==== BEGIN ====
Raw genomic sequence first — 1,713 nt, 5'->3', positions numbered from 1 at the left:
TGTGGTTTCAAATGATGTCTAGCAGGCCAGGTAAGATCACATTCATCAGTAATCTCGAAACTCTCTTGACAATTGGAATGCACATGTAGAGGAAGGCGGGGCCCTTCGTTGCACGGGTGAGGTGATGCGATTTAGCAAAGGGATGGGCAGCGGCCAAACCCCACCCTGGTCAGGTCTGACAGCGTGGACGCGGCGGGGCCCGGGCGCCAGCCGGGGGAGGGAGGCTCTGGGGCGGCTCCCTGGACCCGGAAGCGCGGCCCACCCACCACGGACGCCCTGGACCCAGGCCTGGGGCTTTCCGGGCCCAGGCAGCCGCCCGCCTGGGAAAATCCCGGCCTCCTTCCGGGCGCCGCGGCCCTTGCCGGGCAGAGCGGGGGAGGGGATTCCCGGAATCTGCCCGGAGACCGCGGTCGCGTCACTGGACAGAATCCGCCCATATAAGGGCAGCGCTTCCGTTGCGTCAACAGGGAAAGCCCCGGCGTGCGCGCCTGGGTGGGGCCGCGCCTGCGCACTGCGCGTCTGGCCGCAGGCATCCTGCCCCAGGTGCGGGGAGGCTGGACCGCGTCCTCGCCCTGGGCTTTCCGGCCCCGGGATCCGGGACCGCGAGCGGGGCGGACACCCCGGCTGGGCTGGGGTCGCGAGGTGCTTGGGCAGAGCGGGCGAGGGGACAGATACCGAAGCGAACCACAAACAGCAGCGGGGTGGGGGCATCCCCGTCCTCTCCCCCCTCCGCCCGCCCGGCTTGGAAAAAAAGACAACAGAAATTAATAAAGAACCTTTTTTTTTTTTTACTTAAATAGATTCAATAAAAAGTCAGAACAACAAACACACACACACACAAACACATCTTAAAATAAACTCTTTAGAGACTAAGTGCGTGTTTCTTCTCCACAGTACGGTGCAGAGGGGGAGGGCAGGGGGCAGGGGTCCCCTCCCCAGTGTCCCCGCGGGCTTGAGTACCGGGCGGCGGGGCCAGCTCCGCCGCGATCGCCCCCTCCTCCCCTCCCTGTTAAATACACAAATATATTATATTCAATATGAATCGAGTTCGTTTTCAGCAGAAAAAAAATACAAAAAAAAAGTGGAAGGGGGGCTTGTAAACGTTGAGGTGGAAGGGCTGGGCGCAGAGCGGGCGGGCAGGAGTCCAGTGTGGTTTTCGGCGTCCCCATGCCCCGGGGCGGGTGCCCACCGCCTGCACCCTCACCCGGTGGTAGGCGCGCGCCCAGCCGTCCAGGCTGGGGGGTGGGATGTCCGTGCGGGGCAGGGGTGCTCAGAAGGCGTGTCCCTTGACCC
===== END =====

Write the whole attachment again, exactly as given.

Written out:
Raw genomic sequence first — 1,713 nt, 5'->3', positions numbered from 1 at the left:
TGTGGTTTCAAATGATGTCTAGCAGGCCAGGTAAGATCACATTCATCAGTAATCTCGAAACTCTCTTGACAATTGGAATGCACATGTAGAGGAAGGCGGGGCCCTTCGTTGCACGGGTGAGGTGATGCGATTTAGCAAAGGGATGGGCAGCGGCCAAACCCCACCCTGGTCAGGTCTGACAGCGTGGACGCGGCGGGGCCCGGGCGCCAGCCGGGGGAGGGAGGCTCTGGGGCGGCTCCCTGGACCCGGAAGCGCGGCCCACCCACCACGGACGCCCTGGACCCAGGCCTGGGGCTTTCCGGGCCCAGGCAGCCGCCCGCCTGGGAAAATCCCGGCCTCCTTCCGGGCGCCGCGGCCCTTGCCGGGCAGAGCGGGGGAGGGGATTCCCGGAATCTGCCCGGAGACCGCGGTCGCGTCACTGGACAGAATCCGCCCATATAAGGGCAGCGCTTCCGTTGCGTCAACAGGGAAAGCCCCGGCGTGCGCGCCTGGGTGGGGCCGCGCCTGCGCACTGCGCGTCTGGCCGCAGGCATCCTGCCCCAGGTGCGGGGAGGCTGGACCGCGTCCTCGCCCTGGGCTTTCCGGCCCCGGGATCCGGGACCGCGAGCGGGGCGGACACCCCGGCTGGGCTGGGGTCGCGAGGTGCTTGGGCAGAGCGGGCGAGGGGACAGATACCGAAGCGAACCACAAACAGCAGCGGGGTGGGGGCATCCCCGTCCTCTCCCCCCTCCGCCCGCCCGGCTTGGAAAAAAAGACAACAGAAATTAATAAAGAACCTTTTTTTTTTTTTACTTAAATAGATTCAATAAAAAGTCAGAACAACAAACACACACACACACAAACACATCTTAAAATAAACTCTTTAGAGACTAAGTGCGTGTTTCTTCTCCACAGTACGGTGCAGAGGGGGAGGGCAGGGGGCAGGGGTCCCCTCCCCAGTGTCCCCGCGGGCTTGAGTACCGGGCGGCGGGGCCAGCTCCGCCGCGATCGCCCCCTCCTCCCCTCCCTGTTAAATACACAAATATATTATATTCAATATGAATCGAGTTCGTTTTCAGCAGAAAAAAAATACAAAAAAAAAGTGGAAGGGGGGCTTGTAAACGTTGAGGTGGAAGGGCTGGGCGCAGAGCGGGCGGGCAGGAGTCCAGTGTGGTTTTCGGCGTCCCCATGCCCCGGGGCGGGTGCCCACCGCCTGCACCCTCACCCGGTGGTAGGCGCGCGCCCAGCCGTCCAGGCTGGGGGGTGGGATGTCCGTGCGGGGCAGGGGTGCTCAGAAGGCGTGTCCCTTGACCC